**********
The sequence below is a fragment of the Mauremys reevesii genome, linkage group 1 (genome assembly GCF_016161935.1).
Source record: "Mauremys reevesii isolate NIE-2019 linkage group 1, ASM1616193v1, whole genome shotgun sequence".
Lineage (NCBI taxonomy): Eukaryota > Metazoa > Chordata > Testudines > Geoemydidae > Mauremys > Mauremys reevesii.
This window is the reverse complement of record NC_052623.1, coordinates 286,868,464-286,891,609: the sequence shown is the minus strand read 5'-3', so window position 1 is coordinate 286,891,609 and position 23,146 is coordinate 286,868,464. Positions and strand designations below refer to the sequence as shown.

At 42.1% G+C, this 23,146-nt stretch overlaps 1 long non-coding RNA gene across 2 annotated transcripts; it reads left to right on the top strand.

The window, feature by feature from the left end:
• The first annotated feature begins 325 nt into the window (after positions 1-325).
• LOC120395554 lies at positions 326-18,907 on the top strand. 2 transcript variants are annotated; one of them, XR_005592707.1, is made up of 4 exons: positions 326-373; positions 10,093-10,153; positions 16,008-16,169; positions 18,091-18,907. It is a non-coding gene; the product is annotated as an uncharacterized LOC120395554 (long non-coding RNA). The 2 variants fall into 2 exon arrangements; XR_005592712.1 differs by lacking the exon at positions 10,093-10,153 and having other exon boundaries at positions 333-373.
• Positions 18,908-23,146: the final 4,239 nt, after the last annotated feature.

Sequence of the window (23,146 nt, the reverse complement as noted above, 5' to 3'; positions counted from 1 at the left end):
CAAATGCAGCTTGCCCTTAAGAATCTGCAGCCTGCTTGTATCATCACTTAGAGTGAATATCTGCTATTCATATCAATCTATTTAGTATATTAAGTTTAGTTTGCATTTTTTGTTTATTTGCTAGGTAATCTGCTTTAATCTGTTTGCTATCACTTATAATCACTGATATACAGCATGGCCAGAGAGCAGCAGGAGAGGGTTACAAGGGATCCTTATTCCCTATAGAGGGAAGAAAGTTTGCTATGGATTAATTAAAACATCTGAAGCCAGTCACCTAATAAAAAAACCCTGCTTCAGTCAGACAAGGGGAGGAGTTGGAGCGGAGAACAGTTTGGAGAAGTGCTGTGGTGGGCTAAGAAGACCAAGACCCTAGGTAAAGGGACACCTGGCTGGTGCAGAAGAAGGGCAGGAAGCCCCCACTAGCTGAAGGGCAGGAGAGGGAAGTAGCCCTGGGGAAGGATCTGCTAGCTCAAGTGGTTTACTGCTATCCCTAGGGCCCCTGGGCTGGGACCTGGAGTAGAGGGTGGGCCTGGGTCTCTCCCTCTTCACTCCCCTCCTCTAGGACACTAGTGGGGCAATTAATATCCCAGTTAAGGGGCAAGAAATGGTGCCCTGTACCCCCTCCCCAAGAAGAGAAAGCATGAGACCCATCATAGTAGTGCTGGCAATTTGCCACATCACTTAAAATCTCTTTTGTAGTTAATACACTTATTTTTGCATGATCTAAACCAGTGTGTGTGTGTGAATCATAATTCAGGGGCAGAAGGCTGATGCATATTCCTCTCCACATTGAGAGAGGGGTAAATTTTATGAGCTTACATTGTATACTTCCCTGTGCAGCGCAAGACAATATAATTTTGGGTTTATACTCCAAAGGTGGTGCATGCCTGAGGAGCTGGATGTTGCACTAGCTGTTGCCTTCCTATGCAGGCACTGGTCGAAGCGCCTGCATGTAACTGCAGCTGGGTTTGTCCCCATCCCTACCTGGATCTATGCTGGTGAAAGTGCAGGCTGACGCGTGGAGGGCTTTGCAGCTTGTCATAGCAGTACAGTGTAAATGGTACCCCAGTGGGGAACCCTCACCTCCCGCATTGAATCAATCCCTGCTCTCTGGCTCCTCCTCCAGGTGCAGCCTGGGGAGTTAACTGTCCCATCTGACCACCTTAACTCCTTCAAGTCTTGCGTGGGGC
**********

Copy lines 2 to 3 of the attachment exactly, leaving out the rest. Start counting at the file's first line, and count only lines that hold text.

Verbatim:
Source record: "Mauremys reevesii isolate NIE-2019 linkage group 1, ASM1616193v1, whole genome shotgun sequence".
Lineage (NCBI taxonomy): Eukaryota > Metazoa > Chordata > Testudines > Geoemydidae > Mauremys > Mauremys reevesii.